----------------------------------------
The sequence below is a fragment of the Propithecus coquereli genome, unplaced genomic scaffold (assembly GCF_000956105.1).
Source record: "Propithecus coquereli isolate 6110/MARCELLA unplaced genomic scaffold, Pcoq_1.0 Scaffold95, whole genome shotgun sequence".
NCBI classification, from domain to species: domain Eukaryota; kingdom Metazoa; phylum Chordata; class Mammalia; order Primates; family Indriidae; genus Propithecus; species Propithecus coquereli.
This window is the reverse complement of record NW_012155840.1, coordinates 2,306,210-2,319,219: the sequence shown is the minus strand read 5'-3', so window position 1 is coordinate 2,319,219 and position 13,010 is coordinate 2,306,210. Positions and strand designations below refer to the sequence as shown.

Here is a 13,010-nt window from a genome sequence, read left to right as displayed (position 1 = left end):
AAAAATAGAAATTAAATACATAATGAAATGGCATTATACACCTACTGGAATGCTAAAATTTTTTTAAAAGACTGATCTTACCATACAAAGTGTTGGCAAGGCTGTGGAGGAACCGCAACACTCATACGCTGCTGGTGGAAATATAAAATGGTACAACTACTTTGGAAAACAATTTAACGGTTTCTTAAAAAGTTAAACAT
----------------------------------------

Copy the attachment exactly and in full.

The sequence below is a fragment of the Propithecus coquereli genome, unplaced genomic scaffold (assembly GCF_000956105.1).
Source record: "Propithecus coquereli isolate 6110/MARCELLA unplaced genomic scaffold, Pcoq_1.0 Scaffold95, whole genome shotgun sequence".
NCBI classification, from domain to species: domain Eukaryota; kingdom Metazoa; phylum Chordata; class Mammalia; order Primates; family Indriidae; genus Propithecus; species Propithecus coquereli.
This window is the reverse complement of record NW_012155840.1, coordinates 2,306,210-2,319,219: the sequence shown is the minus strand read 5'-3', so window position 1 is coordinate 2,319,219 and position 13,010 is coordinate 2,306,210. Positions and strand designations below refer to the sequence as shown.

Here is a 13,010-nt window from a genome sequence, read left to right as displayed (position 1 = left end):
AAAAATAGAAATTAAATACATAATGAAATGGCATTATACACCTACTGGAATGCTAAAATTTTTTTAAAAGACTGATCTTACCATACAAAGTGTTGGCAAGGCTGTGGAGGAACCGCAACACTCATACGCTGCTGGTGGAAATATAAAATGGTACAACTACTTTGGAAAACAATTTAACGGTTTCTTAAAAAGTTAAACAT